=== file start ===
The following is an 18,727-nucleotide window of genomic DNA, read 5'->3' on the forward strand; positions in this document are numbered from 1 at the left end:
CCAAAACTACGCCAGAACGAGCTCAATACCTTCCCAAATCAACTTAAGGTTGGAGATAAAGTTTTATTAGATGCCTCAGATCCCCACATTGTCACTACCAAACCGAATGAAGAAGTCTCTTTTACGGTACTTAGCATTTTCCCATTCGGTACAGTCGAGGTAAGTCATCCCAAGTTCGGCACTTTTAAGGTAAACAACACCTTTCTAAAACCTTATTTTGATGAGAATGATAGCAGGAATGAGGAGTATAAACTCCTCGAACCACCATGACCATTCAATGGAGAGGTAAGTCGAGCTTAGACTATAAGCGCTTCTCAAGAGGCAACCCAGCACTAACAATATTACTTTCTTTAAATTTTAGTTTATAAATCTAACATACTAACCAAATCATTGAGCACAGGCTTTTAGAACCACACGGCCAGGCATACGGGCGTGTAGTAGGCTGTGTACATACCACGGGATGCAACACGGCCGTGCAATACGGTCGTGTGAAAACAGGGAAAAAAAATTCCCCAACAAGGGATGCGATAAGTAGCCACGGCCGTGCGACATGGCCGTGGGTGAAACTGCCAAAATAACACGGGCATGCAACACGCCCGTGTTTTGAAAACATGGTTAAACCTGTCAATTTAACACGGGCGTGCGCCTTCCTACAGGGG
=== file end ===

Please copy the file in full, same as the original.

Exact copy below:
The following is an 18,727-nucleotide window of genomic DNA, read 5'->3' on the forward strand; positions in this document are numbered from 1 at the left end:
CCAAAACTACGCCAGAACGAGCTCAATACCTTCCCAAATCAACTTAAGGTTGGAGATAAAGTTTTATTAGATGCCTCAGATCCCCACATTGTCACTACCAAACCGAATGAAGAAGTCTCTTTTACGGTACTTAGCATTTTCCCATTCGGTACAGTCGAGGTAAGTCATCCCAAGTTCGGCACTTTTAAGGTAAACAACACCTTTCTAAAACCTTATTTTGATGAGAATGATAGCAGGAATGAGGAGTATAAACTCCTCGAACCACCATGACCATTCAATGGAGAGGTAAGTCGAGCTTAGACTATAAGCGCTTCTCAAGAGGCAACCCAGCACTAACAATATTACTTTCTTTAAATTTTAGTTTATAAATCTAACATACTAACCAAATCATTGAGCACAGGCTTTTAGAACCACACGGCCAGGCATACGGGCGTGTAGTAGGCTGTGTACATACCACGGGATGCAACACGGCCGTGCAATACGGTCGTGTGAAAACAGGGAAAAAAAATTCCCCAACAAGGGATGCGATAAGTAGCCACGGCCGTGCGACATGGCCGTGGGTGAAACTGCCAAAATAACACGGGCATGCAACACGCCCGTGTTTTGAAAACATGGTTAAACCTGTCAATTTAACACGGGCGTGCGCCTTCCTACAGGGG